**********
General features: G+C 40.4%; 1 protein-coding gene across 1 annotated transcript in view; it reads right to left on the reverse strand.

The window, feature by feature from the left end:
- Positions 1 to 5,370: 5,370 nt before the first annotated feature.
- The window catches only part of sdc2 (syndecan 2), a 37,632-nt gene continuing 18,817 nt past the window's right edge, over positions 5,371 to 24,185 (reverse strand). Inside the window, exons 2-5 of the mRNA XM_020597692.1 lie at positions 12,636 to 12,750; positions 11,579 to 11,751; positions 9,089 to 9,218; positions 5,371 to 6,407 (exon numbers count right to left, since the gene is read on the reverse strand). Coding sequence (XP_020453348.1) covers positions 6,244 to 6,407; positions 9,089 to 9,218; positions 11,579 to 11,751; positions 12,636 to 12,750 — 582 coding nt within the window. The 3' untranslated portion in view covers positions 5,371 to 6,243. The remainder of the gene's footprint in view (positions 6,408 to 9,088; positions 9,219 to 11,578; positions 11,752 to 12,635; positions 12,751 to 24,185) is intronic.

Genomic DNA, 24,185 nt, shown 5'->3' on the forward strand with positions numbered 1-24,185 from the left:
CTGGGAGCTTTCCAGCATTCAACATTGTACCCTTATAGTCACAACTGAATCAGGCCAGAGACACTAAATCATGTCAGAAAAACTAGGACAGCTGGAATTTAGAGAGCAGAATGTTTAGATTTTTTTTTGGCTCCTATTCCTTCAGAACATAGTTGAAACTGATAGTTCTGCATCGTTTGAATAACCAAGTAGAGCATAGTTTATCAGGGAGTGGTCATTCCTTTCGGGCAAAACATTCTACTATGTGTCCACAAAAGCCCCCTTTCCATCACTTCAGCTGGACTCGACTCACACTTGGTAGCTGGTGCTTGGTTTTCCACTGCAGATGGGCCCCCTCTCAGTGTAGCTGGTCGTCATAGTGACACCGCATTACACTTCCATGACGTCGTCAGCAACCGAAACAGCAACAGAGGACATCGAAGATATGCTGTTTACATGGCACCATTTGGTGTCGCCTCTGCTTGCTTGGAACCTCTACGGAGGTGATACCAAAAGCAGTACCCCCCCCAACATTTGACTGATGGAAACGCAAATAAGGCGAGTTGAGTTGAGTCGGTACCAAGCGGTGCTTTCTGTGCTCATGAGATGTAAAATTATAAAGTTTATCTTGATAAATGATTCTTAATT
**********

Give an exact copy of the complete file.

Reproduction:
General features: G+C 40.4%; 1 protein-coding gene across 1 annotated transcript in view; it reads right to left on the reverse strand.

The window, feature by feature from the left end:
- Positions 1 to 5,370: 5,370 nt before the first annotated feature.
- The window catches only part of sdc2 (syndecan 2), a 37,632-nt gene continuing 18,817 nt past the window's right edge, over positions 5,371 to 24,185 (reverse strand). Inside the window, exons 2-5 of the mRNA XM_020597692.1 lie at positions 12,636 to 12,750; positions 11,579 to 11,751; positions 9,089 to 9,218; positions 5,371 to 6,407 (exon numbers count right to left, since the gene is read on the reverse strand). Coding sequence (XP_020453348.1) covers positions 6,244 to 6,407; positions 9,089 to 9,218; positions 11,579 to 11,751; positions 12,636 to 12,750 — 582 coding nt within the window. The 3' untranslated portion in view covers positions 5,371 to 6,243. The remainder of the gene's footprint in view (positions 6,408 to 9,088; positions 9,219 to 11,578; positions 11,752 to 12,635; positions 12,751 to 24,185) is intronic.

Genomic DNA, 24,185 nt, shown 5'->3' on the forward strand with positions numbered 1-24,185 from the left:
CTGGGAGCTTTCCAGCATTCAACATTGTACCCTTATAGTCACAACTGAATCAGGCCAGAGACACTAAATCATGTCAGAAAAACTAGGACAGCTGGAATTTAGAGAGCAGAATGTTTAGATTTTTTTTTGGCTCCTATTCCTTCAGAACATAGTTGAAACTGATAGTTCTGCATCGTTTGAATAACCAAGTAGAGCATAGTTTATCAGGGAGTGGTCATTCCTTTCGGGCAAAACATTCTACTATGTGTCCACAAAAGCCCCCTTTCCATCACTTCAGCTGGACTCGACTCACACTTGGTAGCTGGTGCTTGGTTTTCCACTGCAGATGGGCCCCCTCTCAGTGTAGCTGGTCGTCATAGTGACACCGCATTACACTTCCATGACGTCGTCAGCAACCGAAACAGCAACAGAGGACATCGAAGATATGCTGTTTACATGGCACCATTTGGTGTCGCCTCTGCTTGCTTGGAACCTCTACGGAGGTGATACCAAAAGCAGTACCCCCCCCAACATTTGACTGATGGAAACGCAAATAAGGCGAGTTGAGTTGAGTCGGTACCAAGCGGTGCTTTCTGTGCTCATGAGATGTAAAATTATAAAGTTTATCTTGATAAATGATTCTTAATT